January 1835-June 1836

The Collected Letters, Volume 8


TC TO JOHN STERLING; 26 March 1836; DOI: 10.1215/lt-18360326-TC-JOST-01; CL 8:323-324.


Chelsea, Saturday Morning, [26 March, 1836].

My dear Sterling—

If it will not hurt you to write, pray send me a little Bulletin with your own hand. I hear nothing but more or less contradictory accounts, the average of which is a vague statu-quo. Your Doctors undoubtedly have done well to seclude you; this I must say, tho' I suffer by it like others. If at any hour it become medically permissible for you to be talked to, pray send me word.

But above all things, mein Lieber [my friend], get fast well again. We miss you terribly; it is many long years since I in particular saw a face like yours. Courage, Hoffnung und Ergebung [Hope and Submission]!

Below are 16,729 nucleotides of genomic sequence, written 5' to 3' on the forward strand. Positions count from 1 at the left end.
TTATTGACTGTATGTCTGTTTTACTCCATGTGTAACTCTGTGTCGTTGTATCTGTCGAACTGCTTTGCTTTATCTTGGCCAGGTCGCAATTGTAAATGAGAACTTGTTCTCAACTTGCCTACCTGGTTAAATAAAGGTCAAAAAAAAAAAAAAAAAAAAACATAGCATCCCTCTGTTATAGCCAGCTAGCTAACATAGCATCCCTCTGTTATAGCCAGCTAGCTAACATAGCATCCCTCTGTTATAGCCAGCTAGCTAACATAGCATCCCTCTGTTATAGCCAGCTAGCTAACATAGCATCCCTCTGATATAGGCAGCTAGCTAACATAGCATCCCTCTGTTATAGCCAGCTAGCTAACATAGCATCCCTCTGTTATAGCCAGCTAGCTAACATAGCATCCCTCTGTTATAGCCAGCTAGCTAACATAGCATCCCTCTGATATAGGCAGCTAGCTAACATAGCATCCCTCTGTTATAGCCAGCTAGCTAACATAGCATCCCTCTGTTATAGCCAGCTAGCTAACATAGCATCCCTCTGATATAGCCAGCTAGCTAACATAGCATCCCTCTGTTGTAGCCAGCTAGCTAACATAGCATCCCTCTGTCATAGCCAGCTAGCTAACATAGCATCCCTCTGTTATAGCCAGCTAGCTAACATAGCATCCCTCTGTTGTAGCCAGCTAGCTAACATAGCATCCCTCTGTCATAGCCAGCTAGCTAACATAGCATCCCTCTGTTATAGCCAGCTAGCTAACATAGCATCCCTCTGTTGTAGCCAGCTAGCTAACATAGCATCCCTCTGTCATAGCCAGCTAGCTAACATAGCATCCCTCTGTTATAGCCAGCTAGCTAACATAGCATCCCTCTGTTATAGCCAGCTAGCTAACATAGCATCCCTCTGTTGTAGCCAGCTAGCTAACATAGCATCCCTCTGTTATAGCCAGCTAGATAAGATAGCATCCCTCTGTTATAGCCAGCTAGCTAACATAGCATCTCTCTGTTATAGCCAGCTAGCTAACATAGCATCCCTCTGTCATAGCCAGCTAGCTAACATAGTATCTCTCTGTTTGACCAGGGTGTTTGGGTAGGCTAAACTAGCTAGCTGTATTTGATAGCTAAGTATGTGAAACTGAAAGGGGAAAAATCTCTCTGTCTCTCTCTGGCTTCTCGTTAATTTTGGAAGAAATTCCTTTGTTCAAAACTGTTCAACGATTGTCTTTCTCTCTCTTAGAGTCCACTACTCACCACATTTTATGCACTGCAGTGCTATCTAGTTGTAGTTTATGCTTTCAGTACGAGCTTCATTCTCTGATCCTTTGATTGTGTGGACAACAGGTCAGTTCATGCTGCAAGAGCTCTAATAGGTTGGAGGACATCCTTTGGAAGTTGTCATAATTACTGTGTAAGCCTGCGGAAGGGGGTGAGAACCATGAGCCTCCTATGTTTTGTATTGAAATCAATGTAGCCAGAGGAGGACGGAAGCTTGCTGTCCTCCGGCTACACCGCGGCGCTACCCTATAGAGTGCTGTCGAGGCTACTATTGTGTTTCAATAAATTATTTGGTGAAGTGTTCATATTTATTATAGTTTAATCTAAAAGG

“Die Zukunft decket
Schmerzen und Glücke.
Schrittweis' dem Blicke,
Doch ungeschrecket
Dringen wir vorwärts.”1

I am to be at your Father's to-night, seeking my Wife: the answer to this cannot come by post till Monday. Jane bids me say, “If there were anything in the world she could do! She is the most disengaged woman in London at present.” I believe the message is sincere to the fullest extent.

God bless you and keep you, my dear Friend!

Yours brüderlich [brotherly], /

T. Carlyle.